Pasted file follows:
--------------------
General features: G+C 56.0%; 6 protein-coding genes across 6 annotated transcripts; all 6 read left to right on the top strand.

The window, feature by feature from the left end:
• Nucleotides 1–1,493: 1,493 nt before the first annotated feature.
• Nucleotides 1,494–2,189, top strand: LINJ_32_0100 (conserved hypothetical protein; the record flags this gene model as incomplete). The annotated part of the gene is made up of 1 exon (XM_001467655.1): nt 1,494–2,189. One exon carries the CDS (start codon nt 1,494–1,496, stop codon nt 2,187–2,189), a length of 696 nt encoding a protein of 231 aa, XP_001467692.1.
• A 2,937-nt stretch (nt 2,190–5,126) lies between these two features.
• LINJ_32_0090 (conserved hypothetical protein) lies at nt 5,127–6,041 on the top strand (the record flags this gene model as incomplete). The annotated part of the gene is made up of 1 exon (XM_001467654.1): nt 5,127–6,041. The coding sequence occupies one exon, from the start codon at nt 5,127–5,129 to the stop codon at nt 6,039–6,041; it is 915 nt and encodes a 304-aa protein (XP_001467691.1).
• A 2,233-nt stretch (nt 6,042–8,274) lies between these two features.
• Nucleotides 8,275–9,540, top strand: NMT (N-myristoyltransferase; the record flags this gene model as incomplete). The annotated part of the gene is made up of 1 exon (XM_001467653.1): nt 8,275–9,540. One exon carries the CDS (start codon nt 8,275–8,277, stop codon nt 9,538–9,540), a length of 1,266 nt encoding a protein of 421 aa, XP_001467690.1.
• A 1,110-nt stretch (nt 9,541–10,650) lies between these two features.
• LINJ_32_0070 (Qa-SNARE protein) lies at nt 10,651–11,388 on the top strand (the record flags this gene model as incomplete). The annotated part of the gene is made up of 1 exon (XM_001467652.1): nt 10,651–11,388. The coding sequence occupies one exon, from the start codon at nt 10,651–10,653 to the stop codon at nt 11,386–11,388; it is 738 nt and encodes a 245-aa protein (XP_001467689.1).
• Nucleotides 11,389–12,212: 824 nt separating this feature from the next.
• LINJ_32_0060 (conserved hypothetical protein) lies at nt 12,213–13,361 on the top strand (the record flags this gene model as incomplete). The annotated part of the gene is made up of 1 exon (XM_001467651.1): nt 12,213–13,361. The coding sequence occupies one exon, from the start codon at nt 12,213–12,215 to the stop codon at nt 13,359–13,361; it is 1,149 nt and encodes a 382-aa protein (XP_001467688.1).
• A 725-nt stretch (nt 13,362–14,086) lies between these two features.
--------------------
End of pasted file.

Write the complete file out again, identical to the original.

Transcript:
General features: G+C 56.0%; 6 protein-coding genes across 6 annotated transcripts; all 6 read left to right on the top strand.

The window, feature by feature from the left end:
• Nucleotides 1–1,493: 1,493 nt before the first annotated feature.
• Nucleotides 1,494–2,189, top strand: LINJ_32_0100 (conserved hypothetical protein; the record flags this gene model as incomplete). The annotated part of the gene is made up of 1 exon (XM_001467655.1): nt 1,494–2,189. One exon carries the CDS (start codon nt 1,494–1,496, stop codon nt 2,187–2,189), a length of 696 nt encoding a protein of 231 aa, XP_001467692.1.
• A 2,937-nt stretch (nt 2,190–5,126) lies between these two features.
• LINJ_32_0090 (conserved hypothetical protein) lies at nt 5,127–6,041 on the top strand (the record flags this gene model as incomplete). The annotated part of the gene is made up of 1 exon (XM_001467654.1): nt 5,127–6,041. The coding sequence occupies one exon, from the start codon at nt 5,127–5,129 to the stop codon at nt 6,039–6,041; it is 915 nt and encodes a 304-aa protein (XP_001467691.1).
• A 2,233-nt stretch (nt 6,042–8,274) lies between these two features.
• Nucleotides 8,275–9,540, top strand: NMT (N-myristoyltransferase; the record flags this gene model as incomplete). The annotated part of the gene is made up of 1 exon (XM_001467653.1): nt 8,275–9,540. One exon carries the CDS (start codon nt 8,275–8,277, stop codon nt 9,538–9,540), a length of 1,266 nt encoding a protein of 421 aa, XP_001467690.1.
• A 1,110-nt stretch (nt 9,541–10,650) lies between these two features.
• LINJ_32_0070 (Qa-SNARE protein) lies at nt 10,651–11,388 on the top strand (the record flags this gene model as incomplete). The annotated part of the gene is made up of 1 exon (XM_001467652.1): nt 10,651–11,388. The coding sequence occupies one exon, from the start codon at nt 10,651–10,653 to the stop codon at nt 11,386–11,388; it is 738 nt and encodes a 245-aa protein (XP_001467689.1).
• Nucleotides 11,389–12,212: 824 nt separating this feature from the next.
• LINJ_32_0060 (conserved hypothetical protein) lies at nt 12,213–13,361 on the top strand (the record flags this gene model as incomplete). The annotated part of the gene is made up of 1 exon (XM_001467651.1): nt 12,213–13,361. The coding sequence occupies one exon, from the start codon at nt 12,213–12,215 to the stop codon at nt 13,359–13,361; it is 1,149 nt and encodes a 382-aa protein (XP_001467688.1).
• A 725-nt stretch (nt 13,362–14,086) lies between these two features.